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A follow up on the adoption of using benzene in the dry cleaning industry reveals that a large group of cleaners didn't move from using benzene as a cheap and effective agent for business, but simply used safer handling techniques.
Apparently (your Google search terms may yield different results) the industry moved away from benzine for good after the 1963 ruling to lower the recommended count of 33 ppm in 1963. Since at that time OSHA had little or no enforcement capability at that time, it is unclear exactly how long it took the industry to move away from benzene compound.
No doubt you found that it is still used for cleaning in certain circumstances today.
No doubt you found it is still used in manufacture of certain goods.
In the end, I think I just don't care.
Robert
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In article <d84f9d46-1319-4bac-97cb-

Well, I tried a couple of experiments. I found out that 50% isopropyl does have some effect on both Varathane and tung oil.
I had intended to make a sample and set it aside for a year and see what happened, just for my one information, but in the process of doing that, I found that I had enough material to get some answers.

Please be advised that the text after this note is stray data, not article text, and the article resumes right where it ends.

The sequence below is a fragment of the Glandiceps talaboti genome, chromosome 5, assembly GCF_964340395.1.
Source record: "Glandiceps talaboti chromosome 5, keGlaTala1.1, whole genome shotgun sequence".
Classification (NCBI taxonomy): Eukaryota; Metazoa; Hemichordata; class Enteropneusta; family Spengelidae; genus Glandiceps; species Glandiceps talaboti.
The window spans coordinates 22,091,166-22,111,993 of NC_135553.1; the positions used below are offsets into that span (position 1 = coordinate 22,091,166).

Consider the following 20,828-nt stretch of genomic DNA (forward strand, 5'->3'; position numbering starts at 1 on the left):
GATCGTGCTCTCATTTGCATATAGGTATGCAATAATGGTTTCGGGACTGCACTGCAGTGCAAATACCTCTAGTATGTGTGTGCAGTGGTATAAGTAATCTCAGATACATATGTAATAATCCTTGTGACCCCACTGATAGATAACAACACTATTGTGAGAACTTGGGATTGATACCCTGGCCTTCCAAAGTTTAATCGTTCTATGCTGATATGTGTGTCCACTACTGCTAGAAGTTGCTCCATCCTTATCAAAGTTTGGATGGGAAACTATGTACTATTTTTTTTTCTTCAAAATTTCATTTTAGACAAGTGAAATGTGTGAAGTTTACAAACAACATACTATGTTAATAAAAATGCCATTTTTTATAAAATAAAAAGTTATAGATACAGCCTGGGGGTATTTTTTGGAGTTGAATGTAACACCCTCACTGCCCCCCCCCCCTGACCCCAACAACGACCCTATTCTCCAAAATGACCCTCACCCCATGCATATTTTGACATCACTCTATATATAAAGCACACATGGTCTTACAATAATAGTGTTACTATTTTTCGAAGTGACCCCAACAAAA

There was some dried stain on the bare (Harbor Freight jummy-)wood handle of the disposable brush I had used to apply it last time I used it. It had been there for more than a month so I think it was as cured as it's going to get. I tried alcohol on that. As expected, the stain on the surface came right off but that down in the grain wasn't touched. I poured alcohol on the handle and let it sit until it had nearly all evaporated then tried rubbing and it still did not remove the stain down in the crevices in the grain. I found a couple of drips on the bench top. I went after one of those with alcohol and it cleaned off with some effort. I tried the other one with a bare towel and it also came off, but in flakes that shook off of the towel rather than as a continuous discoloration.
I got out the bottle of tung oil (been years since I had touched it--had a child-safe cap on it and wasn't _that_ fun) and found that it had some runs and fingerprints and whatnot on the outside of the bottle. I tried wiping the runs and fingerprints and whatnot off with a towel and scraping them with my fingernail and neither removed them. So I wiped it down with a rag and alcohol and it again took some effort but it did clean up.
Conclusion--50% isopropyl will dissolve both Varathane Premium stain and 100% tung oil, but it is not particularly agressive about doing either and doesn't remove the stain from the indentations in the grain.
Now as to whether it should have "removed" the finishes, I'd really need to see the piece I think.